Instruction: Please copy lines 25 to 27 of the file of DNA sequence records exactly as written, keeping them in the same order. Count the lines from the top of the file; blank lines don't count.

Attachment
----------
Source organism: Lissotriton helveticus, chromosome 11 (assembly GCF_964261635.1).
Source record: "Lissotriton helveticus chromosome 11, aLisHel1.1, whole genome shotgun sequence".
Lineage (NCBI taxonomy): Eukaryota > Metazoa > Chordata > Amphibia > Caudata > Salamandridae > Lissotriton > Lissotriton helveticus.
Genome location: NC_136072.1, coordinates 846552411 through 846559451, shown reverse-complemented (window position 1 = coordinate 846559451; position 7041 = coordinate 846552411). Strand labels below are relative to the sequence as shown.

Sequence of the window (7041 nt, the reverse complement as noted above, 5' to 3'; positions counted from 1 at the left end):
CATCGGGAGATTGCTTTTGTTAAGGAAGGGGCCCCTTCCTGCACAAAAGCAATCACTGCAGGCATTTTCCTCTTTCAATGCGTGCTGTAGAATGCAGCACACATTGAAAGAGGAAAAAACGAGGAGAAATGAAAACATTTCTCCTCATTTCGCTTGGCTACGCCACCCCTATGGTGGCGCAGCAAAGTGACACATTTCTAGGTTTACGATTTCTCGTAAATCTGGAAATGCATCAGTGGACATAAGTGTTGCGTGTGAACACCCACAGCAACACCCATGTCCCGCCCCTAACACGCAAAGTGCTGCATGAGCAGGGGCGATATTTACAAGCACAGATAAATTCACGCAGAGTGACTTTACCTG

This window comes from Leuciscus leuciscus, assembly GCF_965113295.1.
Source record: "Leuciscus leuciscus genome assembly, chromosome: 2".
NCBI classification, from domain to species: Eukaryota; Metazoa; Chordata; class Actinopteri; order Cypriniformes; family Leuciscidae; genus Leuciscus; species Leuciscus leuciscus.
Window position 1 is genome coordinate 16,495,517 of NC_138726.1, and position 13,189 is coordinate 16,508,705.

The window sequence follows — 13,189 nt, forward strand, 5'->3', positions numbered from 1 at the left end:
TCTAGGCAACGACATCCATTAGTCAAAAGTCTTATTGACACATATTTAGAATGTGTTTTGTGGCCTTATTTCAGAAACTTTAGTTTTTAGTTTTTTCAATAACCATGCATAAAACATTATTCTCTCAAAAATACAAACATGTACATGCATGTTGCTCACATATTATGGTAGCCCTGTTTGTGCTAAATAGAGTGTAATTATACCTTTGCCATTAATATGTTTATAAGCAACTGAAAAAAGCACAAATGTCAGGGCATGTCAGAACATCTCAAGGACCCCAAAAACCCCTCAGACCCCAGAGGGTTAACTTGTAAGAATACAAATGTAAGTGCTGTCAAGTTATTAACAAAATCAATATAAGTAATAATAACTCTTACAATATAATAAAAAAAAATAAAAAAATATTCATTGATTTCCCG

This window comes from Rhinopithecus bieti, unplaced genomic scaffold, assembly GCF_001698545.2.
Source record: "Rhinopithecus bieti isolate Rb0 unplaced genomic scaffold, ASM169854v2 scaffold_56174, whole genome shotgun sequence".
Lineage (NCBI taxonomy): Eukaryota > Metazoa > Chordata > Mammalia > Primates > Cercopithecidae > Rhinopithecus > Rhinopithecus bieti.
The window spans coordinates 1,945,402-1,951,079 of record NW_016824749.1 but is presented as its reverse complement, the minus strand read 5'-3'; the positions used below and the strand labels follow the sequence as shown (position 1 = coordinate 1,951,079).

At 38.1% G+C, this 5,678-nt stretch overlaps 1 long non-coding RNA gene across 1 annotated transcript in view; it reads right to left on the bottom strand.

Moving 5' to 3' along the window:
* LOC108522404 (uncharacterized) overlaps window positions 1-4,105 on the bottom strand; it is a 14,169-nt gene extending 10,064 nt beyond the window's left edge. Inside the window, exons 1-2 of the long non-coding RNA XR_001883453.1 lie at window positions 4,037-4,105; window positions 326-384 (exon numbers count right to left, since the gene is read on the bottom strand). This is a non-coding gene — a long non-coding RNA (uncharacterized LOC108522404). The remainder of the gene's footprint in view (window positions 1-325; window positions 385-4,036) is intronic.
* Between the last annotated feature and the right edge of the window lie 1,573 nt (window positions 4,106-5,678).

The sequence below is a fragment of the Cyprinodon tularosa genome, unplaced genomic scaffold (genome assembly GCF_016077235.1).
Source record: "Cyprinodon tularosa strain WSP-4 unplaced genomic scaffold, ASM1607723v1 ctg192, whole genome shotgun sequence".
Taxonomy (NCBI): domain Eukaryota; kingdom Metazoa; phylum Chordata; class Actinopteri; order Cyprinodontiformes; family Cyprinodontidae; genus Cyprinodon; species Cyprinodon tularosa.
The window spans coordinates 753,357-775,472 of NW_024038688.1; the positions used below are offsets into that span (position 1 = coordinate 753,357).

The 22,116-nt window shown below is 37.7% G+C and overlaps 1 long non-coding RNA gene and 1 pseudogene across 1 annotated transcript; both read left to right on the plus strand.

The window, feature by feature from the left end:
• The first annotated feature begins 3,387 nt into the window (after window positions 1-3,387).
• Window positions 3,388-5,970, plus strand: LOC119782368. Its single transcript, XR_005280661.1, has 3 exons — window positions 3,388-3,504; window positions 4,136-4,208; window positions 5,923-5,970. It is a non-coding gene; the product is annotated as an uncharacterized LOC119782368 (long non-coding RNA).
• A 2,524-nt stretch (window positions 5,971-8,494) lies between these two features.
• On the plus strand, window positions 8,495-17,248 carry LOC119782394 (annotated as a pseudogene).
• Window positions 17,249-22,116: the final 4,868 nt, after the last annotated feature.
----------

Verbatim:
The 22,116-nt window shown below is 37.7% G+C and overlaps 1 long non-coding RNA gene and 1 pseudogene across 1 annotated transcript; both read left to right on the plus strand.

The window, feature by feature from the left end:
• The first annotated feature begins 3,387 nt into the window (after window positions 1-3,387).